Just like there are Olympic Games for world’s greatest athletes, for computational biologists, there is CASP (Critical Assessment of Structure Prediction). We just had the 13th competition (it takes place biannually). Until recently, it was just academic groups that played this game but now Tencent and Microsoft also show up. Like CASP12 in 2018, DeepMind’s AlphaFold came top but that is not the big news. The big news this time is by how much.
The full paper is not yet published but AlphaFold’s 2020 performance is the biggest advance in CASP ever. Last year the average performance of AlphaFold was around 60%, this year it is nearly 90% (this number represents how close the prediction was to actual atomic structure). The only problem for DeepMind now is that as far as CASP is concerned, there isn’t much more left to do but if it wants to get started on solving some of the real world problems, this is just the start.
Why Proteins and their Folding Matters
How proteins fold determines what proteins do. Millions have become infected and hundreds of thousands have died in the current pandemic because the spike protein on the surface of Cov-2 coronavirus binds very tightly to the ACE receptor in our nose and that is due to the 3D structure of these two proteins. If the 3D structure of the spike protein was even slightly different as it is in the case of other coronaviruses, the course of this pandemic would also be different. Certain 3D structures of (misfolded) proteins can cause mad cow disease, or Alzheimer’s disease or cancer, and specific 3D structure of other proteins allows us to treat cancers.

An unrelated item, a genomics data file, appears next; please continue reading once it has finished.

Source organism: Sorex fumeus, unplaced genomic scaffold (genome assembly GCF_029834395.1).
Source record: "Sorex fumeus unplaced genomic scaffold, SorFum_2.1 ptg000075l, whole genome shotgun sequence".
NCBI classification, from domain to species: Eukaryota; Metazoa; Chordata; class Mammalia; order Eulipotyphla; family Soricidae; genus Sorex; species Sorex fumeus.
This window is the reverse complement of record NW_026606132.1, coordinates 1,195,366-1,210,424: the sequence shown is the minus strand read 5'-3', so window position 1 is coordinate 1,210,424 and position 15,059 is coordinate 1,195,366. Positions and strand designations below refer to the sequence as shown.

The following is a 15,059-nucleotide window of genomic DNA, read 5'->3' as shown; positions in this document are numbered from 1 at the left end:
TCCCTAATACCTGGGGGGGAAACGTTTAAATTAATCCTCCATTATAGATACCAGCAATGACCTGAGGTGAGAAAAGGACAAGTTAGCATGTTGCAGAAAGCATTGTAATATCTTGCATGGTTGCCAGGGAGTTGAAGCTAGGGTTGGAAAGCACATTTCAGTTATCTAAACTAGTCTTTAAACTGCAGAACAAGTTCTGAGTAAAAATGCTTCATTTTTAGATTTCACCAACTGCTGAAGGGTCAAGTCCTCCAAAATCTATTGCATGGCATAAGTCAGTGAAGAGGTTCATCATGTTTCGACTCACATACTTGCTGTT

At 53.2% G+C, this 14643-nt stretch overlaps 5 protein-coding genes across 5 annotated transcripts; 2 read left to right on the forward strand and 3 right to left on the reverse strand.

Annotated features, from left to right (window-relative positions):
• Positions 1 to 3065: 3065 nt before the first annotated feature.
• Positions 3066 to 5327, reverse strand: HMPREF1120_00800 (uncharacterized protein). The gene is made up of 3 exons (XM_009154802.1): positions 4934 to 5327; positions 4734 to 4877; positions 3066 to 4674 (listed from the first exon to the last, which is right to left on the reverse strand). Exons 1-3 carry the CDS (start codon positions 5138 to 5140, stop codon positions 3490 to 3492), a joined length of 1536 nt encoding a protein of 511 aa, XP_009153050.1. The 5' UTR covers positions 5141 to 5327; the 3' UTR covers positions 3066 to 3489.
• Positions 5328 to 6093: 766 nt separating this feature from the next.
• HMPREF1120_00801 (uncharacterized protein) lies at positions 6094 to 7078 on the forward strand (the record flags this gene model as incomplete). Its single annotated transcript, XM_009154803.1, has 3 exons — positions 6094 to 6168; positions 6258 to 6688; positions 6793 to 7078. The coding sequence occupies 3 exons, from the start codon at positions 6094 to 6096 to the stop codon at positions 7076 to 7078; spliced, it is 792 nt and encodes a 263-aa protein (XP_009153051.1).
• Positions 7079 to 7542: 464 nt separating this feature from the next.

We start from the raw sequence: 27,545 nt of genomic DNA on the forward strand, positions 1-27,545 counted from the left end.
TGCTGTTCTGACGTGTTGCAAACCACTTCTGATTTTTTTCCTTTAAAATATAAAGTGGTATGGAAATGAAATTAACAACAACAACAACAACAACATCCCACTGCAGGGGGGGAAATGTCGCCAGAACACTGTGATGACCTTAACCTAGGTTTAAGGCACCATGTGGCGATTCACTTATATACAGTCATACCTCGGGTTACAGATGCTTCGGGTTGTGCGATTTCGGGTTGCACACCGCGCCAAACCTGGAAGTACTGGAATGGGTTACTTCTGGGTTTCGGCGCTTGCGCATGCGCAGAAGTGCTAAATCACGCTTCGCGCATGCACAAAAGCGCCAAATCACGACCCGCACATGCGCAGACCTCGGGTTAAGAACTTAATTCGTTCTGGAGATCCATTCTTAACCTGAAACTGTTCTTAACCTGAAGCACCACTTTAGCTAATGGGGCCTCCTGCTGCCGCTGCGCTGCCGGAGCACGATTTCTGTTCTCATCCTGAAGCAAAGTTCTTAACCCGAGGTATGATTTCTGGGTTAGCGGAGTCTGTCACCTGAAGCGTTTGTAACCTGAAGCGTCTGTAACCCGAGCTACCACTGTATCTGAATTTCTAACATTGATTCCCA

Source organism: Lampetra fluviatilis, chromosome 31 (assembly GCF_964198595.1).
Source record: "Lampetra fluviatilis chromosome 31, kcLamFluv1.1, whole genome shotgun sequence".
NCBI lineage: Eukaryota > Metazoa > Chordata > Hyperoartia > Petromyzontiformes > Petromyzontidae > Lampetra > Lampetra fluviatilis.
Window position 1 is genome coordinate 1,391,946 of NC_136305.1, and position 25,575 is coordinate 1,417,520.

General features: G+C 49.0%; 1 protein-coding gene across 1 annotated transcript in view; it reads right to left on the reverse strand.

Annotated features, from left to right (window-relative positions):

Knowing 3D structures of proteins is a fundamental biology problem; thousands of scientists around the world have worked on determining the structures of thousands of proteins and thousands others work on finding new ways of determining these structures. Over the last few years, scientists have been able to determine the structure of ~90,000 high resolution protein structures. These are deposited in a database rather unimaginatively called the Protein DataBank (or PDB in short). The importance of 3D structures of proteins is so significant that it is my estimate around 50 Nobel laureates in Medicine, Physics and Chemistry were chosen for their role solving 3D structures of important proteins or advancing human knowledge on how to do so. These are critical molecules which are important as well as valuable. Trillions of dollars of market cap of the pharmaceutical industry is based on either drugs that bind to proteins or are proteins themselves.